Next year, an incoming administration will have just £58,000 (from its annual precept) and £80,000 in reserve with which to keep the Town Council afloat. In practise, no responsible administration is likely to touch those precious reserves, so the question is: where do you find cuts amounting to over £200,000? 

It is not an easy question to answer. The fact is that the situation arises from the CIIP’s insistence on taking-over island facilities from the Borough Council – and the only logical solution appears to lay in asking that authority to take them back. 

If the political will were there, £211,000 could be saved immediately by the TC abandoning its Canvey Lake plans (£130,000) and cancelling its programme of Christmas and Summer Events (£81,000). In addition, having the Borough Council take-back responsibility for Canvey Lake would also relieve pressure on the reserves – releasing an ominous £50,000 burden on next year’s administration. But the CIIP appears intent on maintaining its strangle hold upon islanders’ purse strings in pursuit of its separatist strategy. (Castle Point Borough Council can only accede to a motion, seconded and passed by the TC, to increase islander’s Town Council levy). 

On the face of it, there are some substantial annual savings to be found in the TC’s salaries budget, which has soared from £62,846 in 2008/09 to £95,000 in 2009/10 and 2010/11. No local Town Council, it appears, spends much more than £60,000 on staff salaries – and few members claim allowances or expenses. Indeed, this Blog’s FOI request revealed that: ‘At its inception, Council resolved not to pay allowances and this has been repeated in each subsequent year. Councillors may claim travel expenses, but have never done so.’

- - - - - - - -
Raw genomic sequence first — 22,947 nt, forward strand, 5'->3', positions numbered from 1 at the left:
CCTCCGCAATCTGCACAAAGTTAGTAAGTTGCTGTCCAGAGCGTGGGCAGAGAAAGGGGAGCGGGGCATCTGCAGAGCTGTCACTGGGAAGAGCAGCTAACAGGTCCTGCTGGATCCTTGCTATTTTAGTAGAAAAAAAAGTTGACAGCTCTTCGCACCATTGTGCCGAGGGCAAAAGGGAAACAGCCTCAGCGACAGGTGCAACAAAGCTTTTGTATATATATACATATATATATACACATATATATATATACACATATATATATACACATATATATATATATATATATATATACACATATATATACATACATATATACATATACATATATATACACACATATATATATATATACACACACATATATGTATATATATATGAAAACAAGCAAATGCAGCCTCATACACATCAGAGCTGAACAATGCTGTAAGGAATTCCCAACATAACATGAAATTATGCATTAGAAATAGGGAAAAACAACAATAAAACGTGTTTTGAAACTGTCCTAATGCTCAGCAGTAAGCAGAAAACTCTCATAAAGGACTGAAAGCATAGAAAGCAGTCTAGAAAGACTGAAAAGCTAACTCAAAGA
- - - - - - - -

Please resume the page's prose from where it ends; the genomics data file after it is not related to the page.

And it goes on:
However, the 2010/11 budget reveals otherwise. Included in the overheads section is £6,000 for members’ allowances, travel and subsistence. And there is an additional amount of £3,000 for members’ expenses and training. A total of £9,000. 

It appears that CIIP councillors have voted themselves a substantial pay-rise, in their last year of office, as a reward for their financial incompetence…

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2 Responses

  1. It is evident that CIIP councillors just look upon islanders as a never-ending supply of money to fulfill their separation plans.

    When everyone else is trying to combat the effects of recession, government is introducing swingeing cuts, and families forego luxuries and entertainment, the town council embarks on a spend, spend, spend campaign in a desperate attempt to ensure its re-election next year. And there is nothing that islanders can do to stop them.

    So this summer, and this coming Christmas, we are all invited to celebrate the Town Council – and we will all be picking up the bill for it next year when we each pay over our £50 – on top of our Council tax bills.

    If ever there were a reason for islanders to protest, surely this is it?

  2. Have I missed it?

    Has the Echo plastered this story of financial mismanagement across it’s front page?….